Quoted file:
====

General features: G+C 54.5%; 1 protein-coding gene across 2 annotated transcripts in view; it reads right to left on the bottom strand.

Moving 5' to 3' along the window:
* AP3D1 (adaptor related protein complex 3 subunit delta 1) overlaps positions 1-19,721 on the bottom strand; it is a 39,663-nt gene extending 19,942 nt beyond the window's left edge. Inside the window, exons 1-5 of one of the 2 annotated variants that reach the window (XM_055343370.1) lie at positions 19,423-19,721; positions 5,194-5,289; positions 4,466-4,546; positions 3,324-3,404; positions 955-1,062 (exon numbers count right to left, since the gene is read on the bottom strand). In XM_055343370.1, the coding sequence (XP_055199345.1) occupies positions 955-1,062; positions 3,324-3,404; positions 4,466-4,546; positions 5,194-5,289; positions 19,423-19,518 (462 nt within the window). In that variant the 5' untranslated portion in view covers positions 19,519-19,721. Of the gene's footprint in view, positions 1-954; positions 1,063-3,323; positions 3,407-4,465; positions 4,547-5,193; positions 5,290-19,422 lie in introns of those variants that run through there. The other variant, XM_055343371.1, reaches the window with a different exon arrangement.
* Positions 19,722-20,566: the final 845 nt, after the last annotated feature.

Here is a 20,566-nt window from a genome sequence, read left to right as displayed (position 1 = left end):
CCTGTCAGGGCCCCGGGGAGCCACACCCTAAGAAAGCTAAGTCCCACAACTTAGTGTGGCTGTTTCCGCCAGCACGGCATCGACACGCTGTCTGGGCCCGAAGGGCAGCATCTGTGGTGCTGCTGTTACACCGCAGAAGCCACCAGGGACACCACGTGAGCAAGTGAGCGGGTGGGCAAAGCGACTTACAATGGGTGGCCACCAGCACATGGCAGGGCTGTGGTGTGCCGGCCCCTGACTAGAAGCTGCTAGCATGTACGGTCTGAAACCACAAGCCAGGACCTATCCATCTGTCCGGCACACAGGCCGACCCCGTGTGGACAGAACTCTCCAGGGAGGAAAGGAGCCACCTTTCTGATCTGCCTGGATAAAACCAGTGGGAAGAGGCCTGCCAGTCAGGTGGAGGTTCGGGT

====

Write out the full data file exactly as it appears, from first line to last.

General features: G+C 54.5%; 1 protein-coding gene across 2 annotated transcripts in view; it reads right to left on the bottom strand.

Moving 5' to 3' along the window:
* AP3D1 (adaptor related protein complex 3 subunit delta 1) overlaps positions 1-19,721 on the bottom strand; it is a 39,663-nt gene extending 19,942 nt beyond the window's left edge. Inside the window, exons 1-5 of one of the 2 annotated variants that reach the window (XM_055343370.1) lie at positions 19,423-19,721; positions 5,194-5,289; positions 4,466-4,546; positions 3,324-3,404; positions 955-1,062 (exon numbers count right to left, since the gene is read on the bottom strand). In XM_055343370.1, the coding sequence (XP_055199345.1) occupies positions 955-1,062; positions 3,324-3,404; positions 4,466-4,546; positions 5,194-5,289; positions 19,423-19,518 (462 nt within the window). In that variant the 5' untranslated portion in view covers positions 19,519-19,721. Of the gene's footprint in view, positions 1-954; positions 1,063-3,323; positions 3,407-4,465; positions 4,547-5,193; positions 5,290-19,422 lie in introns of those variants that run through there. The other variant, XM_055343371.1, reaches the window with a different exon arrangement.
* Positions 19,722-20,566: the final 845 nt, after the last annotated feature.

Here is a 20,566-nt window from a genome sequence, read left to right as displayed (position 1 = left end):
CCTGTCAGGGCCCCGGGGAGCCACACCCTAAGAAAGCTAAGTCCCACAACTTAGTGTGGCTGTTTCCGCCAGCACGGCATCGACACGCTGTCTGGGCCCGAAGGGCAGCATCTGTGGTGCTGCTGTTACACCGCAGAAGCCACCAGGGACACCACGTGAGCAAGTGAGCGGGTGGGCAAAGCGACTTACAATGGGTGGCCACCAGCACATGGCAGGGCTGTGGTGTGCCGGCCCCTGACTAGAAGCTGCTAGCATGTACGGTCTGAAACCACAAGCCAGGACCTATCCATCTGTCCGGCACACAGGCCGACCCCGTGTGGACAGAACTCTCCAGGGAGGAAAGGAGCCACCTTTCTGATCTGCCTGGATAAAACCAGTGGGAAGAGGCCTGCCAGTCAGGTGGAGGTTCGGGT